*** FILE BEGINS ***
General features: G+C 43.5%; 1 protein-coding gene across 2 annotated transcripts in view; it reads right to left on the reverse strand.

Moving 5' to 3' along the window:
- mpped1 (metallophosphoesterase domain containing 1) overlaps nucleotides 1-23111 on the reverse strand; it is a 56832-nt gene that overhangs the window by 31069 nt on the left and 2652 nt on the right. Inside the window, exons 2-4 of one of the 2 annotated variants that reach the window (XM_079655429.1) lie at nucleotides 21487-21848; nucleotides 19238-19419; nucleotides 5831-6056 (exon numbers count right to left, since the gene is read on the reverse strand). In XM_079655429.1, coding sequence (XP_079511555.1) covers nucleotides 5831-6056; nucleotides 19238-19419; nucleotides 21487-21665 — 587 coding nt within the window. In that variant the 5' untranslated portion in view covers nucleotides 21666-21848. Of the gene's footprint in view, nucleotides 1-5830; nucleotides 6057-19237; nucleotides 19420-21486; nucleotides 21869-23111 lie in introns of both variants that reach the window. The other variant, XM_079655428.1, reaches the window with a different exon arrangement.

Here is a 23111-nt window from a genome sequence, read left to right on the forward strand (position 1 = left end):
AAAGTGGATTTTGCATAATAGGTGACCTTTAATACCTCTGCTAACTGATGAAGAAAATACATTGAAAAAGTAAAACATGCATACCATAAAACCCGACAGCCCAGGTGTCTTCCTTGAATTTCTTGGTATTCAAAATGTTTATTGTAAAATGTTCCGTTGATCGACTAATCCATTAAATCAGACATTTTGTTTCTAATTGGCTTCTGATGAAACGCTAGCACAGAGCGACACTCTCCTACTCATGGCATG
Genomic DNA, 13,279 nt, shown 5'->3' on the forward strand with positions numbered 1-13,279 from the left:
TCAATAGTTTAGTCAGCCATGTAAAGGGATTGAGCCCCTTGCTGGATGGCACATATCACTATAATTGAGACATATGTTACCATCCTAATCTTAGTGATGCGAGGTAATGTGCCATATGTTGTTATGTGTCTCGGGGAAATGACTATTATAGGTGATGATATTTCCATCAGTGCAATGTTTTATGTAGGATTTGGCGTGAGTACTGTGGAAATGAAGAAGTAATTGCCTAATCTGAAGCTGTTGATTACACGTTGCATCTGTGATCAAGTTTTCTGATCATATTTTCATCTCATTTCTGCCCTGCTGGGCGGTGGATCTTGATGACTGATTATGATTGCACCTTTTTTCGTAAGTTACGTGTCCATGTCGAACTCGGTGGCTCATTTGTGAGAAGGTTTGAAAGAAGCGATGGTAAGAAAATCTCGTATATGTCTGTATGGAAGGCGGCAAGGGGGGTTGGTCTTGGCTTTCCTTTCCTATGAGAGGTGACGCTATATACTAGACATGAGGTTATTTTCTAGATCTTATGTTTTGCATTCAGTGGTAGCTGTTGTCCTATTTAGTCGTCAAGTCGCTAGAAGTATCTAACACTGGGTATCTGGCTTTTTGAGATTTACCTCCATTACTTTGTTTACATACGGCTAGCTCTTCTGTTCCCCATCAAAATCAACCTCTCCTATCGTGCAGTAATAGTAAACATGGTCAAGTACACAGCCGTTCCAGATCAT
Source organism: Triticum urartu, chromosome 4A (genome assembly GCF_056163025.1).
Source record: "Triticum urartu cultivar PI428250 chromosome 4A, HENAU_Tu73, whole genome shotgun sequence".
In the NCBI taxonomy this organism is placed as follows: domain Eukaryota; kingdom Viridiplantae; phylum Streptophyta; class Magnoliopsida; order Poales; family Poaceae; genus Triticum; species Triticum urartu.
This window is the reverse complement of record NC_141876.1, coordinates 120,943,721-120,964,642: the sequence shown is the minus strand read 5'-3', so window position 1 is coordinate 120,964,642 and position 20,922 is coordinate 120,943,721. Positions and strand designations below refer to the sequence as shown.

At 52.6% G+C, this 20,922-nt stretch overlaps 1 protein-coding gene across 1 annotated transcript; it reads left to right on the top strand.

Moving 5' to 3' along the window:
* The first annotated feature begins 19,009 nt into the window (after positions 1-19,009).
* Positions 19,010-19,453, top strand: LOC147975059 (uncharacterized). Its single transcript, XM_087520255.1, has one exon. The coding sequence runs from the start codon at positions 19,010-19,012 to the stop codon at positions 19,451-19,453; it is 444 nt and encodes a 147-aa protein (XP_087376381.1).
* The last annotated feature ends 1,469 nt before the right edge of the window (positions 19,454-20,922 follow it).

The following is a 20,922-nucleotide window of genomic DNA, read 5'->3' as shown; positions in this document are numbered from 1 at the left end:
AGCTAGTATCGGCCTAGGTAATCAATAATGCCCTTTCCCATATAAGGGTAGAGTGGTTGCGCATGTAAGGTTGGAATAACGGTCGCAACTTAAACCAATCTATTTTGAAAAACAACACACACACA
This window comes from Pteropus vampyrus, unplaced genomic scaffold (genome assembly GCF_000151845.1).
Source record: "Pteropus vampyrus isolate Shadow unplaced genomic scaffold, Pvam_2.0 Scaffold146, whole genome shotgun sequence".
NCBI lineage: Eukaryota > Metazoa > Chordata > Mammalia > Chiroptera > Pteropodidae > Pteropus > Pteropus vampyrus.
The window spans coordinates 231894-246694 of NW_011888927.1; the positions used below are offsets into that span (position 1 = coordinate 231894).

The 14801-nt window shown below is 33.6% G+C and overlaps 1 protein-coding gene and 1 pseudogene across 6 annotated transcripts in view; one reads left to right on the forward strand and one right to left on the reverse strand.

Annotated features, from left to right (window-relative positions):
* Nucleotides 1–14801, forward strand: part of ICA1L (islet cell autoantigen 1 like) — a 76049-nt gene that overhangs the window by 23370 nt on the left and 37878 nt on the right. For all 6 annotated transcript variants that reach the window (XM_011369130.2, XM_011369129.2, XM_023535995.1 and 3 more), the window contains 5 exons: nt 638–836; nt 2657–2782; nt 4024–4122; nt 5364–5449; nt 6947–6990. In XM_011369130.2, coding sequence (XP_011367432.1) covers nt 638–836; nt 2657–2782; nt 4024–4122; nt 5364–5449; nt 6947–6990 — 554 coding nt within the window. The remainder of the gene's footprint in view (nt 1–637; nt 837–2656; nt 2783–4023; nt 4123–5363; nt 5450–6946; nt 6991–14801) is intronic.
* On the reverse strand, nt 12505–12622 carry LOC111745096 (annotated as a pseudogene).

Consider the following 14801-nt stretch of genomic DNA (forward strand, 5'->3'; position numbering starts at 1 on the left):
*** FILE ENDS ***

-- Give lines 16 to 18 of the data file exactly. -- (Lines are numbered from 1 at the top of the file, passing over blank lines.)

* The last annotated feature ends 1,469 nt before the right edge of the window (positions 19,454-20,922 follow it).

The following is a 20,922-nucleotide window of genomic DNA, read 5'->3' as shown; positions in this document are numbered from 1 at the left end:
AGCTAGTATCGGCCTAGGTAATCAATAATGCCCTTTCCCATATAAGGGTAGAGTGGTTGCGCATGTAAGGTTGGAATAACGGTCGCAACTTAAACCAATCTATTTTGAAAAACAACACACACACA